Clinical awakening - page 2
It was a warm fall morning. The alarm clock jarred me from my dreams at 4’oclock. I jump to turn it off so it does not wake my baby who is snoring in her crib. I almost want to pinch my husband in a jealous rage that he is... Read More
- 0Oct 10, '12 by misdeterminedQuote from gatoraimsLPNI really enjoyed reading this. I would definitely buy a book like this, sort of a what to expect while in nursing school type book. Thank you for sharing this storyIt was a warm fall morning. The alarm clock jarred me from my dreams at 4’oclock. I jump to turn it off so it does not wake my baby who is snoring in her crib. I almost want to pinch my husband in a jealous rage that he is sleeping so peacefully. I sulk off to make a pot of coffee, throw a load of wash on, and scuff off to get in the shower. As the warm water hits my back I am still filled with self-pity, thinking “what the heck have I gotten myself into?” I loathe my situation thinking that I will not be home to relax until 8 that night. I go about the steps of putting on my clinical uniform the stiff , itchy scrub top and scrub bottoms, that seem to be shirking every time I wash it, no way it’s me gaining weight! The one part of waking up early that is enjoyable is sipping my first taste of hot coffee. It does little to wake me up but it warms my spirit. As I finish my cup of coffee I check my emails just in case there are last minute clinical changes. Thankfully there are none. I gather my clinical books, papers, stethoscope, slap on my watch, and make sure my wild curly hair is pulled back neatly. Looking at the clock it mocks me back into a bad mood announcing it is five am. I jump into my car and begin my hour long drive to the assigned hospital. Usually this early in the morning the bridge that takes me into a new city is pretty clear, however this morning it is full of drivers who have been diverted to my bridge due to a gas main break near their bridge. I curse my luck. Now my heart starts to beat fast, I am going to be late. My clinical instructor is going to hang me out to dry. After my trek across the bridge I just have to tell myself late is better than never, “slow down!” I finally get near the hospital, I miss my turn because of the windshield is splatter with rain making it hard to see my turn. I pound the steering wheel because the next turn is a one way street. I am now just in a bad mood. I finally make it to the employee parking lot that is a mile away from the hospital, or so it seems. I make turn after turn to the very top of the parking garage. Students are forbidden to park any place but the top. Add just one more thing for me to be mad at. I turn my engine off and look around. Fear makes my heart skip a beat, I have made it in time but where are all the other students! Gathering my backpack I trudge across the dark parking lot. I try to pretend I am not scared but fear has gripped me, horror stories fill my mind. Thanks to my over active imagination I pass on taking the elevator down and high tail it down the stairs. Breaking out my umbrella I step out into a sheet of rain and see the hospital trolley. I make my way to it, as I cross the street still a few yards away the trolley driver closes the door and pulls away. At this point I just know that rest of the day is going to be like the start, just crappy. I mosey my way to the hospital repealing the rain with my hot pink umbrella. I try to think happy thoughts. After all I am not late. I walk into the lobby and greet my instructor and two other of my fellow students. I am escorted to the Emergency Center. Because of my grades I was one of only two students picked to spend a day at the Pediatric Emergency Center. I am greeted by a staff of about 15. The morning starts off rather slow, so far we have had two teenagers recovering from hangovers, a toddler with an inflamed throat, and a little newborn with vomiting. The emergency room is slow but not a soul says a thing about it. We really do not need a busy emergency room. Who wants to see children in pain, ill, or just suffering? The morning rolls along, we have sent two patients home and one to surgery. Just as we are about to leave for breakfast the radio dispatch announces they are bring in a 9 month old with a closed head injury and the triage nurse starts filling room after room. I see moms and dads scared, stress, and on the edge of a nervous breakdown. I have one mother of a tiny 4 month old who has come in with a distended abdomen that is hard as rock just grab me and hang on for dear life. I do the only thing I can think of and hug her back and tell her we are going to do everything we can for her baby. About an hour after the baby has been treated with fluid, pressure removed from his abdomen with an NG tube to suction, and diagnostic test after diagnostic test he starts to act like himself, both his mom and dad are happy that he is starting to act like the baby they have grown to know. He is not well yet and will need surgery for an intestinal obstruction but you can see that just knowing what is wrong the parents have had some weight lifted. We have a young girl come in with a rupture stomach who is rushed off for emergency surgery her parents in blind fear, a baby with chicken pox, a few upper respiratory infections, a young lady with a shunt that is ineffective. Case after case of some of the youngest patients I have ever seen come in and are sent on their way. Some treated and able to go home with a sticker and a smile. Others stabilized and sent upstairs to start a longer road to recovery. One thing that gripped me was the resilience of these young patients. One after one these children are entrusted to a total stranger who in a matter of hours or a few minutes becomes part of changing a life. Each child without them knowing it gave me a gift. They helped me see that my bad day pales in comparison to many. Each one of those young people gave me something to be thankful for and showed me that life even when dealing with pain and sorrow will show you something that can bring a smile to your face.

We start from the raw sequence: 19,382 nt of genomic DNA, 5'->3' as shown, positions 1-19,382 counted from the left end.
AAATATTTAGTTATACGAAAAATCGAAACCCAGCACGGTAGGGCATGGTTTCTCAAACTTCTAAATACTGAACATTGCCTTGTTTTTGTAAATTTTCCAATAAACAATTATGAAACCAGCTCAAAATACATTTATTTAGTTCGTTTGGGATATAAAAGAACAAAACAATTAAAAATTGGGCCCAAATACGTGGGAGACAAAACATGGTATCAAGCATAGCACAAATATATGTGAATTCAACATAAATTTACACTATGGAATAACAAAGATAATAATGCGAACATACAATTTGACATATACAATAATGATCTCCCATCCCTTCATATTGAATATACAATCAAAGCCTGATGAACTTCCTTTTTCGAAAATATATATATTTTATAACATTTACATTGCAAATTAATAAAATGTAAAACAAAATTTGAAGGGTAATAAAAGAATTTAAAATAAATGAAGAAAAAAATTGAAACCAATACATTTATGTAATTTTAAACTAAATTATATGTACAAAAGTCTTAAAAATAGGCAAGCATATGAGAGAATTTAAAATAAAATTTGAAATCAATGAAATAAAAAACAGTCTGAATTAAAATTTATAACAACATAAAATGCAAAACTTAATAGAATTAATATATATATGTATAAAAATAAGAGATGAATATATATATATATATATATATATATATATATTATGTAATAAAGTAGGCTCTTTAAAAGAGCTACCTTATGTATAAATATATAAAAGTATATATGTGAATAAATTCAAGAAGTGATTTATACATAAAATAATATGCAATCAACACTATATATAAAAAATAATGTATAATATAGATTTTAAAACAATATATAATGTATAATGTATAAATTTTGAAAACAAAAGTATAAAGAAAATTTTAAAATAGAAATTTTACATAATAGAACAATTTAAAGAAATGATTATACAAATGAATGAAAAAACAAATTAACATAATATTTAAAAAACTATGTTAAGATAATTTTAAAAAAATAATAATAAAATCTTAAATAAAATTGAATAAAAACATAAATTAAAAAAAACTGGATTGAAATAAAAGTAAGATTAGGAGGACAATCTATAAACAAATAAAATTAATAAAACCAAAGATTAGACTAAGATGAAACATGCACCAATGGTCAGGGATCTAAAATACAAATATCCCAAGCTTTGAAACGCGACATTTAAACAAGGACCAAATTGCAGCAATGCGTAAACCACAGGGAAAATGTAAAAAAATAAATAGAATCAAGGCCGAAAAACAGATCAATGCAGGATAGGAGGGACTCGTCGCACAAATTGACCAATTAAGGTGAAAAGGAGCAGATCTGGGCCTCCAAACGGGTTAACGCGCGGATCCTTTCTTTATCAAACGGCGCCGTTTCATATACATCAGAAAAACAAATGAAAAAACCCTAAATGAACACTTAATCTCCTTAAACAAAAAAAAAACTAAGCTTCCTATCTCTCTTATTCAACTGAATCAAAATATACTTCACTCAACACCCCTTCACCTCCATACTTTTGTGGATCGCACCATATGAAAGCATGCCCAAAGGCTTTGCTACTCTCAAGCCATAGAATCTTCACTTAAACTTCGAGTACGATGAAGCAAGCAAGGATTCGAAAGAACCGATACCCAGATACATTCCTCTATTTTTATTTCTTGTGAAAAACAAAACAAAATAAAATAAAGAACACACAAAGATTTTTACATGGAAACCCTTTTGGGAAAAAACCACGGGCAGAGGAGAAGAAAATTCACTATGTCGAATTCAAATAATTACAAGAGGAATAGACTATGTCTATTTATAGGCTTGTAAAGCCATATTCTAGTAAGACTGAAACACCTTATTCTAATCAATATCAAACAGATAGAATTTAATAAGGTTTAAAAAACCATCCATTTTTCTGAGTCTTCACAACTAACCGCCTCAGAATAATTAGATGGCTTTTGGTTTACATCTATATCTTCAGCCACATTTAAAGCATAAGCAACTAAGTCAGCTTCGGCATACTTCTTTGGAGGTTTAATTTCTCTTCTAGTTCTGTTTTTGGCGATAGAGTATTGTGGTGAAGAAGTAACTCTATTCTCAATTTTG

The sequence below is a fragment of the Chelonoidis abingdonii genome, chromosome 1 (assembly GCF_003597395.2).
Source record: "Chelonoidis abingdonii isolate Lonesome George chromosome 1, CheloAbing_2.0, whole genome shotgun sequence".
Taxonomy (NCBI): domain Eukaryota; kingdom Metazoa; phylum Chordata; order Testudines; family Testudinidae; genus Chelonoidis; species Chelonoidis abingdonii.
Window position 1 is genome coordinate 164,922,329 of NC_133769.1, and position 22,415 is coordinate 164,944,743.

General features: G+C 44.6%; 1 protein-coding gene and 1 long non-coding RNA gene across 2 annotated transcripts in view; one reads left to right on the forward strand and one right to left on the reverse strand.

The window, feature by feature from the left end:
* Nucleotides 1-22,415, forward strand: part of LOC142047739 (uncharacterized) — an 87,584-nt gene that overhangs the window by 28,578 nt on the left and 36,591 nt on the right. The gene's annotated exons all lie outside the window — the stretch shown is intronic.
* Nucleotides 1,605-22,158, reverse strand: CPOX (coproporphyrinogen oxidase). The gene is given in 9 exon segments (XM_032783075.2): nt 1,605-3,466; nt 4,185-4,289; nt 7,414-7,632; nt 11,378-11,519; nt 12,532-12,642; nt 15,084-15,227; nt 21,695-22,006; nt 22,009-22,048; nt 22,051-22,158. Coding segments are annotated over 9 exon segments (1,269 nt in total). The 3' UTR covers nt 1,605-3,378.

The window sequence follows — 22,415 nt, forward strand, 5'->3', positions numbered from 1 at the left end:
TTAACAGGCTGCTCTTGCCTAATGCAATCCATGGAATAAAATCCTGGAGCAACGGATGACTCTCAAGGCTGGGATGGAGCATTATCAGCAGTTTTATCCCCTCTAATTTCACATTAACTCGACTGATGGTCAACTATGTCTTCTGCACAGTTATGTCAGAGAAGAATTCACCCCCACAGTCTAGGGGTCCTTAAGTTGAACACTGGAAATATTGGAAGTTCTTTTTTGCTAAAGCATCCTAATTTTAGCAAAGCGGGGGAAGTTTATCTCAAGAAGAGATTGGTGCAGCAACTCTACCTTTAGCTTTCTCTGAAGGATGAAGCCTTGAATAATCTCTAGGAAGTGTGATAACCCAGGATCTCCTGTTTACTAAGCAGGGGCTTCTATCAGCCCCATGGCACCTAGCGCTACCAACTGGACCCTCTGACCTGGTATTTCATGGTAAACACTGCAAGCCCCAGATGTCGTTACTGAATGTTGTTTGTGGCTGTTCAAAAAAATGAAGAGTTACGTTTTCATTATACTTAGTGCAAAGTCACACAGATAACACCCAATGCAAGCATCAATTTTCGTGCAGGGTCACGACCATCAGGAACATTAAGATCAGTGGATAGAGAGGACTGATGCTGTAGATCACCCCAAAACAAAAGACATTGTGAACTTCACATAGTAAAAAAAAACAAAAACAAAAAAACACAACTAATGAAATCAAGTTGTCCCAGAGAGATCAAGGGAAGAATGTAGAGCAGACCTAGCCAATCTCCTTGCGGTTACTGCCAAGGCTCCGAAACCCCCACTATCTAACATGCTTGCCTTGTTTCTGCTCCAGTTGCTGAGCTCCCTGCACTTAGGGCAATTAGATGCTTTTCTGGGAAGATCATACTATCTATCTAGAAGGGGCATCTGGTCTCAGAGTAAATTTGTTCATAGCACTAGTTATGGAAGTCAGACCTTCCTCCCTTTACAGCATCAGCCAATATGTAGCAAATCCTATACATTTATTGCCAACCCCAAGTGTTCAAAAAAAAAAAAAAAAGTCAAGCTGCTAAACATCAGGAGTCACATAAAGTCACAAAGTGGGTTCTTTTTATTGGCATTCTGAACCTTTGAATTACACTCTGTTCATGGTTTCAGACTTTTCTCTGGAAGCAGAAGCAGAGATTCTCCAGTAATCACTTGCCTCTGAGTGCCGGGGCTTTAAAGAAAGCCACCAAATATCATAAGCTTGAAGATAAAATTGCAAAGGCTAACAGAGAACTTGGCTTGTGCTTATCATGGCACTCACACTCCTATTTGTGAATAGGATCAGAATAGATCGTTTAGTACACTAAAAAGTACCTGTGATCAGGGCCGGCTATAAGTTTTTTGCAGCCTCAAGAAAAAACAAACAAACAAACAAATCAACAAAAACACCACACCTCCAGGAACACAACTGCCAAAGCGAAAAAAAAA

- 1Oct 13, '12 by tookenayjYes, I am now in my second year, I felt like I was right there with you, all the morning frustrations and internal feelings of fear and self-judgment. And then, there is a moment that something or someone happens to you and it is like a reality slap to the face. This is why I am here, they are why I am grateful, and today is why I am going to be a good nurse....I am really glad to hear that other people go through this, and that there are people like you who will be my peers and colleagues. Keep it up!
- 0Oct 14, '12 by dbscandyGreat story and exactly the reason I could never be a Peds nurse!
I am going on 26 years in the NICU, high-risk birth certified and NIC certified; however, floating to Peds gives me PVC's! I kid you not. Fortunately, I have floated exactly four times in 23 years and the kids survived, haha.
You are going to go far, and please, keep writing about your experiences. You'll be the nurse others like me, an old-timer, would love to work alongside. I loved reading this article.
- 0Nov 18, '12 by momicatLoved reading about your day! Right alongside you in spirit.
I received my LVN in 12/2010, and am currently employed [past 13 months] as the "health services tech" in a junior high [7th/8th gr = 1500 students], also working on RN classes.
No matter how my day starts - the students make my day better. While not employed as a "LVN" - I find myself utilizing the same skills with the students. Every thing from anxiety, bloody noses, fevers, Rx administration to vomiting, sprains and dislocations, etc. Parents send their child to school even with having D, V and fever w/Rx at home that morning. Are they well enough to stay in school? The day goes by fast [averaging 40 students a day].
I don't give injections or check lab results - however seeing the appreciation from the parents when they pick up their child is the best.